So what does a volunteer do in our reef rehabilitation work?
Most of our work is underwater, but if you snorkel, you can still help us make our coral nurseries and snorkel as we launch it.
You can be part of a group launchng a coral table. First, you will make the table, harvest coral recruits and launch it. Or you can thread a new rope nursery to replace the older ones. Or, you will harvest coral from the coral nurseries to replant them into the reef.
You will then take an inventory of each nursery, tallying coral that look healthy versus those that are missing or diseased/dead. You will also take note of what is affecting the health of the coral, eg. algae, disease or dupella snail.
The STARR scientists will be measuring each individual coral in the table-depth and size-class trial, using photographs, a measuring stick and image J calibration software. Divers with good buoyancy and photography skills can participate in this.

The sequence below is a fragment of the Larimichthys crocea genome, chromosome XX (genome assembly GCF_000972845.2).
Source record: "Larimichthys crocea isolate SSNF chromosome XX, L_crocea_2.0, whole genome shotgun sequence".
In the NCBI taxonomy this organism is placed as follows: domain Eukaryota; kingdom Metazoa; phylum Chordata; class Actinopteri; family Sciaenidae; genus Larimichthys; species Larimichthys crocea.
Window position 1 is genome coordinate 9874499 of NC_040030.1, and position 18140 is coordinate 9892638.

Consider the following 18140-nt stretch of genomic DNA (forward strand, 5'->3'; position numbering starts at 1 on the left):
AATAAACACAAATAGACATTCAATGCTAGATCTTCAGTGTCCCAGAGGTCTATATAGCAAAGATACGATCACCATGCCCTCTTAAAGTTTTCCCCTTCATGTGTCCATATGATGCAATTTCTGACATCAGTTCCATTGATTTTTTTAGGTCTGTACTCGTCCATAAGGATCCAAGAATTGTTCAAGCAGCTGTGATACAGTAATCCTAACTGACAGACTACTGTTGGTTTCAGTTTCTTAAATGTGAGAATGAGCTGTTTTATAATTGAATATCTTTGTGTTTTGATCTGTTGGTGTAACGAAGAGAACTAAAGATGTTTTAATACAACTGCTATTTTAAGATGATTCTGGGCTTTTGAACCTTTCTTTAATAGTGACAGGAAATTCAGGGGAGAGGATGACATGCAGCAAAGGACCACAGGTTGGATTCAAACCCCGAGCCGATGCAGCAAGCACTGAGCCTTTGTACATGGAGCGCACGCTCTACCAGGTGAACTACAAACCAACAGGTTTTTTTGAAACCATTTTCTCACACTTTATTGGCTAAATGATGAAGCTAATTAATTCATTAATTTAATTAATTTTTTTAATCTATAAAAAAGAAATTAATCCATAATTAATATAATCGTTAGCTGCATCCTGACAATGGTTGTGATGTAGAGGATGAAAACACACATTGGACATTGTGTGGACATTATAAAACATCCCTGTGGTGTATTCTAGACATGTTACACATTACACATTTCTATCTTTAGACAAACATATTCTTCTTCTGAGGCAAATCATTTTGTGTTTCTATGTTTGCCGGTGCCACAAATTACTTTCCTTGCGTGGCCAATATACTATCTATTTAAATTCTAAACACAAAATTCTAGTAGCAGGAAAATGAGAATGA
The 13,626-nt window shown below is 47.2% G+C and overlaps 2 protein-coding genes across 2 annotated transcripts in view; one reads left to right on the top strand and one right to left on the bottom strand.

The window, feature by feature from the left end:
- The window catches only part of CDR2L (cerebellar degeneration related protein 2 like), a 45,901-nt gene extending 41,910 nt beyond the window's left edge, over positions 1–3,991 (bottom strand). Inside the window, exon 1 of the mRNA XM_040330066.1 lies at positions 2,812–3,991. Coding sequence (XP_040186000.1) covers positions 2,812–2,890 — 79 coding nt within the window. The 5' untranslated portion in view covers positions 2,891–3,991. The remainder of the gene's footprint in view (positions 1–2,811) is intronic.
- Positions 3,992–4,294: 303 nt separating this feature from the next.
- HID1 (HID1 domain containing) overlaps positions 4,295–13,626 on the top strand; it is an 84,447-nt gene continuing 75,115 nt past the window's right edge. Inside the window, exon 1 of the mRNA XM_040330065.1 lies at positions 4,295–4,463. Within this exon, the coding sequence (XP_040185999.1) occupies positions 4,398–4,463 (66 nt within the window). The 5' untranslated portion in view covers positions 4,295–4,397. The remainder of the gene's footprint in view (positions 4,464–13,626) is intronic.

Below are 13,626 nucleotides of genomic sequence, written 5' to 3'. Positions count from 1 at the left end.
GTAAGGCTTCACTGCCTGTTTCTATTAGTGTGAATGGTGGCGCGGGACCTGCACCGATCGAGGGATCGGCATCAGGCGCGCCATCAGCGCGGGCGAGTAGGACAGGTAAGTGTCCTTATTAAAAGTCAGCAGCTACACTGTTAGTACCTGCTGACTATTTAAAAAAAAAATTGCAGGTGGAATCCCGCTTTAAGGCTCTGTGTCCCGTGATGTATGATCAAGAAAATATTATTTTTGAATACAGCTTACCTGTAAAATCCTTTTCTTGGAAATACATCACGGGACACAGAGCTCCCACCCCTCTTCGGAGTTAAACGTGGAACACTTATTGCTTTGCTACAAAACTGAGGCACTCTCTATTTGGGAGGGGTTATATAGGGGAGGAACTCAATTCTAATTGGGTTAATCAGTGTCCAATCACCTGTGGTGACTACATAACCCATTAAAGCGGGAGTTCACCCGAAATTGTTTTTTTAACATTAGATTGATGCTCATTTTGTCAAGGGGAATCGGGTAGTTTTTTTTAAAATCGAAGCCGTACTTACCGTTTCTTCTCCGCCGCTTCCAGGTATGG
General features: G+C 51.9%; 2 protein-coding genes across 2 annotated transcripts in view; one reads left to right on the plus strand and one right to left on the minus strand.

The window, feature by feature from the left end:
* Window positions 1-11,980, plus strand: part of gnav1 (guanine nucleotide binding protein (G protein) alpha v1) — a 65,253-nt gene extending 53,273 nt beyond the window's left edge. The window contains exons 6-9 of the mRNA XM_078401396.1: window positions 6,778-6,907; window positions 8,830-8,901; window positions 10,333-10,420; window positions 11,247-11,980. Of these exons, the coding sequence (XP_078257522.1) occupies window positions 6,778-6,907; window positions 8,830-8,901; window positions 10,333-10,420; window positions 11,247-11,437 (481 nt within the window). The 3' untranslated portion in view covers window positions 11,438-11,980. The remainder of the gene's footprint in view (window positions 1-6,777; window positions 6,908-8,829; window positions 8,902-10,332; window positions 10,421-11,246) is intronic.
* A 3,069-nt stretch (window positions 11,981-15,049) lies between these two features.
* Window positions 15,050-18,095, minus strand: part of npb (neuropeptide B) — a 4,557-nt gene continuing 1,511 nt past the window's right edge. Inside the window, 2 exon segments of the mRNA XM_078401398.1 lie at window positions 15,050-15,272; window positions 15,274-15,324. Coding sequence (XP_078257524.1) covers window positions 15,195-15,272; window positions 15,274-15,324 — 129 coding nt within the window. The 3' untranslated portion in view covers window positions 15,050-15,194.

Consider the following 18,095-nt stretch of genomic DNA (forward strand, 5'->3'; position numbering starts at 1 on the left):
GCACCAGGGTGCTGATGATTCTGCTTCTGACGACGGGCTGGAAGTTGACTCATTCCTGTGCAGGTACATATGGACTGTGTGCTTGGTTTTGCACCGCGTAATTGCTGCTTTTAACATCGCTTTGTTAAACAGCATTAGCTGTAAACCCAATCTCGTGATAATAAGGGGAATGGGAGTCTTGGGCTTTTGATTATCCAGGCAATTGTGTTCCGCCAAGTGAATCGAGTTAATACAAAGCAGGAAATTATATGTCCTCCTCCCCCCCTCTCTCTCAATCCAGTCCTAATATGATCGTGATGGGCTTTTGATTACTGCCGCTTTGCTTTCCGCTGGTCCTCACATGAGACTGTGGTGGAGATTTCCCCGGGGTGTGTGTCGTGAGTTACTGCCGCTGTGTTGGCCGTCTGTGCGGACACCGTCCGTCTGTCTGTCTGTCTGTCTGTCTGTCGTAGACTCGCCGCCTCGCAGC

As we have transplanted new fields of coral into the natural benthic, we will take a 70 meter point intersect transect of a transplanted site versus a control site. We note, every half meter, what is growing underneath the transect line. Over time, we can tell whether actively propagated fields will prompt faster secondary coral growth than natural reef.
We will also spend a few dives maintaining our coral nurseries, scraping off algae from the ropes and tables and ensuring the coral is clean of algae and sediment.
Lastly, we will do a butterfly fish survey! Everyone loves a fish survey. You get to learn (and impress your mates) to distinguish between different types of butterfly fish. Butterfly fish feed either solely on coral (obligate corallivore), or on a mix of coral and other things (facultative corallivore). You will be surprised by the strong correlation in numbers between obligate corallivore butterfly fish and reef health. Our STARR scientist Daisuke has some impressive bar charts to share. Yes, the Eastern Triangular or Black Back butterfly fish are, in a sense, the canary in the coalmine, the best indicators of coral health or otherwise.